Imagine you’re a grandmother or grandfather and your daughter has lived on her own for a long time now. Maybe you have a good relationship with her, maybe you don’t, but she ends up in trouble – a drug addiction, a bad accident or some other tragedy – and can no longer care for your grandson. You haven’t been given time to plan or prepare, but suddenly there’s a caseworker on your doorstep with your grandson in tow asking you to take him in. He’s’ your grandchild, so of course you’re willing, but are you actually able? Do you have the legal relationship that would allow you to manage your grandson’s educational enrollment or immunizations or health care decisions? Did you settle down into a smaller home after your grandson’s parent moved away? Do you earn enough money to support the extra mouth to feed?
These are the questions facing the When thinking of foster care, it’s easy to boil the child welfare system down to two basic steps: First, a child, for whatever reason, cannot be cared for by his parents, and second, the government places that child with a new family. The truth is, however, that foster care is much more like an evolving organism than a simple series of processes. Every year, as data comes back and the various responsible agencies assess their abilities and achievements, the child welfare system is being modified and refined to help find the best possible outcomes for those children who enter it. As a result, child welfare professionals have been listening to kinship caregivers all over the country and are starting to help grandparents and kinship caregivers answer those frustrating yet supremely important questions.
In recent years, state agencies across the nation have been making efforts to improve the lives of children by placing them with relative caregivers such as grandparents, aunts, uncles or, in some cases, close family friends. As a nation, we’ve embraced the notion that children flourish when they’re with family, and so it seems only logical that we would place our foster youth with people they already know and love. According to 2013 statistics from a study by Generation United, 28% of foster children across the country were being placed with relatives as opposed to 24% in 2008. In the same vein, 10 states actually increased this amount by as much as 10% within their own borders. However, the nuances of kinship care make this simple idea much more complicated – as you’ve seen, grandparents and relatives, while often willing, are usually underprepared for accepting a new, young child into their home.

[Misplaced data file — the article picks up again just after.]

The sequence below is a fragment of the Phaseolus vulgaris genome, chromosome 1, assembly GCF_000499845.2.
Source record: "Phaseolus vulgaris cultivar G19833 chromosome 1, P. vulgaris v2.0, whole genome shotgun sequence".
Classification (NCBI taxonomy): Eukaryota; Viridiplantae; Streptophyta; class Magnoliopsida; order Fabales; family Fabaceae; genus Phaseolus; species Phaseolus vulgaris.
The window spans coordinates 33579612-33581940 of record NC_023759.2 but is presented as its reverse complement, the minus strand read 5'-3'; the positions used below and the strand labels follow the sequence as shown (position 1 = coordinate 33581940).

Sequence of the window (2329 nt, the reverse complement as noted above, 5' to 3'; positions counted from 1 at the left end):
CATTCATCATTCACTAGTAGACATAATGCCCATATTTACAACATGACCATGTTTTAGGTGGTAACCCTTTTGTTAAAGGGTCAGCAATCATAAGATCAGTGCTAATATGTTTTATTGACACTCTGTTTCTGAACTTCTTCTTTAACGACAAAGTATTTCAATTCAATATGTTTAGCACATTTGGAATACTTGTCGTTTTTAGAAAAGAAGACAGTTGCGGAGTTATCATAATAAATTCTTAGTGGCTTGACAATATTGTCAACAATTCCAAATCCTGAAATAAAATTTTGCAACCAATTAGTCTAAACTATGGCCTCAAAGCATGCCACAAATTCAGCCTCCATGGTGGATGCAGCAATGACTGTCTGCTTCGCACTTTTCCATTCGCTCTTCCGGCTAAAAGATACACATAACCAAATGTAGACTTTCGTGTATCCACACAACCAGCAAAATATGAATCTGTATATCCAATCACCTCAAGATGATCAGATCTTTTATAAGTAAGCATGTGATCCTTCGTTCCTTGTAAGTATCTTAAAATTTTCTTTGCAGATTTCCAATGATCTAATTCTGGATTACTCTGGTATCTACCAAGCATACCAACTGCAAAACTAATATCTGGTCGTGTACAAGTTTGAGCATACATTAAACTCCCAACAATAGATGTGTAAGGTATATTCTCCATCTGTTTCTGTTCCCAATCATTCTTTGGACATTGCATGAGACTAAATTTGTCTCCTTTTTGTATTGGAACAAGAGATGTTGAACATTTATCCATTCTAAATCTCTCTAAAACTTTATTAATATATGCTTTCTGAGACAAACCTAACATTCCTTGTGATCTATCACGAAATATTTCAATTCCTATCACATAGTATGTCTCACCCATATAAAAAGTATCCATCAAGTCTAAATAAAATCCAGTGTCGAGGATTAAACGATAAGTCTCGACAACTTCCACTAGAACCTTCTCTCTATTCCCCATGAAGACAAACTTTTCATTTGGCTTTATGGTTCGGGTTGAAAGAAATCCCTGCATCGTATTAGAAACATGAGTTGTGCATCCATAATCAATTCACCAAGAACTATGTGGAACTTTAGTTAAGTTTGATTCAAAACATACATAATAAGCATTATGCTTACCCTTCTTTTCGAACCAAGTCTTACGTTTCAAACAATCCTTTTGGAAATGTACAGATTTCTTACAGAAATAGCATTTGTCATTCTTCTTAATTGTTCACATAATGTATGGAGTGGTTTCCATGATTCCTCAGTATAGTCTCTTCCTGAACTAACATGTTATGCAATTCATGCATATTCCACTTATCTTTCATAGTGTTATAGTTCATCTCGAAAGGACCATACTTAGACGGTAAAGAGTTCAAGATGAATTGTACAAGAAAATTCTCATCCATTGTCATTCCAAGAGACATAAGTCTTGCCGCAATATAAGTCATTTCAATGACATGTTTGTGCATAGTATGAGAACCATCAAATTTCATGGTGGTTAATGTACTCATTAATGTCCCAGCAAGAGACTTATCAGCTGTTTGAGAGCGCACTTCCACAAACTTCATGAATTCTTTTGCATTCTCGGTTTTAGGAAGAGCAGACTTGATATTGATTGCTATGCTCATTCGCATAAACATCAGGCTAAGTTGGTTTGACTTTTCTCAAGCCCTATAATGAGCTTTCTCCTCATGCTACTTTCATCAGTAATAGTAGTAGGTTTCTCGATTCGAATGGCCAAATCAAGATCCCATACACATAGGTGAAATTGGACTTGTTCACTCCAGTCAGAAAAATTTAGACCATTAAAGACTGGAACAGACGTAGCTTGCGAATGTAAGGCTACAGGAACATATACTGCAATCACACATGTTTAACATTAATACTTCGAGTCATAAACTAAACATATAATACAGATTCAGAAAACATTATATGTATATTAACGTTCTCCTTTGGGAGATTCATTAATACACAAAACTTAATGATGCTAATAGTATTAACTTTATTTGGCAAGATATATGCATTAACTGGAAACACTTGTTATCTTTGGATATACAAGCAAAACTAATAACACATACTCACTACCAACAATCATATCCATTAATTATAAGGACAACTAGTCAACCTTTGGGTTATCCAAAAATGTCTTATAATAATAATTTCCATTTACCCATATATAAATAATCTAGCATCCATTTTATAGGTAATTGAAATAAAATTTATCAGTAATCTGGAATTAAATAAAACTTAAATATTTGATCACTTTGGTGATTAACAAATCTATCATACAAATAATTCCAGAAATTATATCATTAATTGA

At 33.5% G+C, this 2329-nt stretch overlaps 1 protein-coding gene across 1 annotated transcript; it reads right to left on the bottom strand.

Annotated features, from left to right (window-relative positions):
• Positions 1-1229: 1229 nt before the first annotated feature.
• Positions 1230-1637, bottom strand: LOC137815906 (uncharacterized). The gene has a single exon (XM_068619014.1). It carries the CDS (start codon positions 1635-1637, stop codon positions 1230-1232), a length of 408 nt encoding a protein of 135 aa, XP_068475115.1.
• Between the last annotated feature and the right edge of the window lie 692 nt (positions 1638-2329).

Guidance for Grandfamilies
So, how can a state agency help assist this newly growing type of foster parent? According to Generations United, there are four forms of policy that will give kinship caregivers the support they need:
• Education/Health Care consent laws
o Allow relative caregivers access to health and educational options normally reserved exclusively for biological parents
• De facto custody laws
o Makes it easier to gain custody if proof of previous care exists
• Eliminations of barriers to Temporary Assistance for Needy Families (TANF)
o TANF-eligible families can receive monetary support but currently are restricted due to various grant time limits, asset limits or a lack of extensions and exemptions relevant to kinship families
• Opt-ins for a number of federal programs that support kinship caregivers
o Appropriate federal grants to states are not often funneled to support kinship families, which creates barriers to permanent kinship placement, federal fund access and support programs available through the federal government
These policies and suggestions vary widely state to state, and not every state will have a version of each one or manage them in a way that benefits grandfamilies. Overall, Generations United’s study recommends that policymakers should aim to create laws that prioritize relatives, provide preventative services, ensure adequate supports for kinship caregivers and promote services tailored specifically to the unique needs of kinship families. After establishing these criteria for grandfamily success, Generations United then compared them to all fifty states. Amazingly, only FOUR states scored a grade above 60%, meaning that 46 states in America have less than 60% of the recommended policies and supports in place, and no single state had every recommended law or policy. If you compare this with their findings that “65% of children in grandfamilies live in states with 50% or less of the laws and policies” recommended by Generations United, it’s easy to see that there is still some work to be done as we move the child welfare system towards one that encourages and relies upon kinship caregivers.